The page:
Although government commentators had predicted a reduced demand for cash after the festive holiday, The Zimbabwean this week established that the cash crisis could persist until February.
Long queues were seen this week with some customers saying they had failed to withdraw money for three days.
“I have been coming here since Tuesday, today it’s a Thursday but I have not withdrawn a single dollar. I have three children who need school fees and money to buy uniforms. I do not know what to do. We also need money for food,” said Susan Makumbirofa from Glen View.
She said her husband could not stand in the bank queue as he works out of town.
Reserve Bank governor, Gideon Gono, in a public announcement on New Year’s Eve, said the central bank had pumped a total of Z$33 trillion into the banking sector to complement the $67 trillion which was already in circulation.
He promised the situation would improve at the start of the year, accusing what he termed big “money movers” and cash barons for the current crisis.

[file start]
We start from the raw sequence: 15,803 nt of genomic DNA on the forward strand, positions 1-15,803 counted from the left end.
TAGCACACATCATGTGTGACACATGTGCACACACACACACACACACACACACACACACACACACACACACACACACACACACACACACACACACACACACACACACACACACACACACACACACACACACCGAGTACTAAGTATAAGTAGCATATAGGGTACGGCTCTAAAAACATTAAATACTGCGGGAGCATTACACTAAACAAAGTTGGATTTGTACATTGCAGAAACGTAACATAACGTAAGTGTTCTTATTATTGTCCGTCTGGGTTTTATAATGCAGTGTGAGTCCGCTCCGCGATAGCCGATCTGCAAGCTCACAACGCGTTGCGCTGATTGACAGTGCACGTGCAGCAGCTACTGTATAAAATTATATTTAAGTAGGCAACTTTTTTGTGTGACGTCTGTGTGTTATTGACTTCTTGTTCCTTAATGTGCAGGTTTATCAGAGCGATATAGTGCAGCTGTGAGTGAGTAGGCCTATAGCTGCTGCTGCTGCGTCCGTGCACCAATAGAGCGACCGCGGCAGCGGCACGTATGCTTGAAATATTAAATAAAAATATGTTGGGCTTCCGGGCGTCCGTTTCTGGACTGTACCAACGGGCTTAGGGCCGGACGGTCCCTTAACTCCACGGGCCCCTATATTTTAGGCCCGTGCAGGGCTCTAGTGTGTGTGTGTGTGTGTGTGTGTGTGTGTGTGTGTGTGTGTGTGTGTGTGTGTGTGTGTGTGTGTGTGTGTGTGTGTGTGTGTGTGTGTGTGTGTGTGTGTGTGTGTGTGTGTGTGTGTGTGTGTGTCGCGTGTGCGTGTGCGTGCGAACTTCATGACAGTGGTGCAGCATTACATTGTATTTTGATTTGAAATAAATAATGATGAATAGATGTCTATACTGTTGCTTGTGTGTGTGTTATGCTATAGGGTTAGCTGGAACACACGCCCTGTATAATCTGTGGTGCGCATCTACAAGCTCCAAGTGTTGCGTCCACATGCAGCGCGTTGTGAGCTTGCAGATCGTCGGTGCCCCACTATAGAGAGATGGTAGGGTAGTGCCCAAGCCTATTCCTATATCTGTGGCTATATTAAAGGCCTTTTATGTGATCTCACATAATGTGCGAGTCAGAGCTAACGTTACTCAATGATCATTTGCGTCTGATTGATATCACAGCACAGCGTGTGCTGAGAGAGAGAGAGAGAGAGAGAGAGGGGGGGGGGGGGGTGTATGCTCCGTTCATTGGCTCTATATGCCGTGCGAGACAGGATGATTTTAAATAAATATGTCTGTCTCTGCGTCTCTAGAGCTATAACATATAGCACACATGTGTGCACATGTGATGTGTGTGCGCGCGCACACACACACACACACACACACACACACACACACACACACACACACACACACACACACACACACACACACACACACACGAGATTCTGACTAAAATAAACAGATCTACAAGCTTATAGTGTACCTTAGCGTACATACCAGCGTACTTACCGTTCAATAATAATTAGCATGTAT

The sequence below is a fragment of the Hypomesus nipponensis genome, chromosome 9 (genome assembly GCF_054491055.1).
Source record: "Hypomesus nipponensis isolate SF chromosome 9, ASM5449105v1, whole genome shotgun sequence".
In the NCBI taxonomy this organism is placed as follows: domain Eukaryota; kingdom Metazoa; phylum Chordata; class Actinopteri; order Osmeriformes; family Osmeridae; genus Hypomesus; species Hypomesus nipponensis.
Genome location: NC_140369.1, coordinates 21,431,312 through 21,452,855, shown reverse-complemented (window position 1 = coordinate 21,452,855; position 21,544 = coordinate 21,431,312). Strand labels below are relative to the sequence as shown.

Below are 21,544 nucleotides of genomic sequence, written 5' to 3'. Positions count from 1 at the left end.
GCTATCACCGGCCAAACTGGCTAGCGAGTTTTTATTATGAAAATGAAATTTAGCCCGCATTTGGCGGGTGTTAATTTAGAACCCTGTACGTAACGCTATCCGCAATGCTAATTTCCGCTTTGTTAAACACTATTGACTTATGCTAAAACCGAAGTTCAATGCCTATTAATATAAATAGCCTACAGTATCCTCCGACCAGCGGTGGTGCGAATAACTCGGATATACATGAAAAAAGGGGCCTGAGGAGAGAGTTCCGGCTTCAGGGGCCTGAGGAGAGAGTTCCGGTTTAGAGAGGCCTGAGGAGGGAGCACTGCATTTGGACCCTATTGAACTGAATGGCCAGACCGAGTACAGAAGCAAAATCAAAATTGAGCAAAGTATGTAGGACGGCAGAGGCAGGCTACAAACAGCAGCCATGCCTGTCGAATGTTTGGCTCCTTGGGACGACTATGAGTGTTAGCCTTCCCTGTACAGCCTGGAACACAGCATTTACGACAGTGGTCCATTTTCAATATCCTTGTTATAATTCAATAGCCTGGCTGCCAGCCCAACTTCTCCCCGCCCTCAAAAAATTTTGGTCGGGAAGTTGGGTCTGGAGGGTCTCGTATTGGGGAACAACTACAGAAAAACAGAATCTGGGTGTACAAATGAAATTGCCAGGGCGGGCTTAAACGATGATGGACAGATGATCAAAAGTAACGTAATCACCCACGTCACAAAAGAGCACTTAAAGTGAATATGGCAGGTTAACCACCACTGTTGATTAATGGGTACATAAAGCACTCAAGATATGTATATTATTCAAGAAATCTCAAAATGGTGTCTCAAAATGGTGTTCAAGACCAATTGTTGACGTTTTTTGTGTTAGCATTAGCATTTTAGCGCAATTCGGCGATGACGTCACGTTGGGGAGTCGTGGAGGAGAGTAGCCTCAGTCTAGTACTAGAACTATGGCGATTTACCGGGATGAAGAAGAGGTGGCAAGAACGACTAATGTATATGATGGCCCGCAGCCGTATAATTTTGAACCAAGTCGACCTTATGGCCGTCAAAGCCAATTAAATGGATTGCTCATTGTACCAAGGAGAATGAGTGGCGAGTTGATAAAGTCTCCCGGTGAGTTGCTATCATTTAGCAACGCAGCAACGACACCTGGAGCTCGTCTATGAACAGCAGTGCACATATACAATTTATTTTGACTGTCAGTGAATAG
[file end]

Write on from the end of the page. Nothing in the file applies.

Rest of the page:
Gono also accused transport operators, wholesalers and bank employees for fuelling the crisis. Given the total amount in circulation of about $100 trillion, it needs only two million individual account holders to exhaust it at the maximum daily withdrawal of $50 million per person per day.
It is estimated that there are about 2,1 million personal account holders in the country, which will translate to about $47 million per account if the $100 trillion in circulation is shared equally.
This excludes corporate and other institutional cash requirements. Gono said there were 2,1 million active corporate and institutional accounts in Zimbabwe.
“There is need for higher denominations of $2 million and $5million because the real value of the recently injected notes is similar to the existing ones,” an economist with a commercial bank told The Zimbabwean.
The maximum daily withdrawal in Zimbabwe is enough to buy two chickens.
Cash-hungry Zimbabweans are asking why the country’s cash shortages was worsening they when the hurriedly deposited $200 000 notes that were previously rendered obsolete in “tactical demonitisation” by the central bank continued trading as legal tender.Post published in: Economy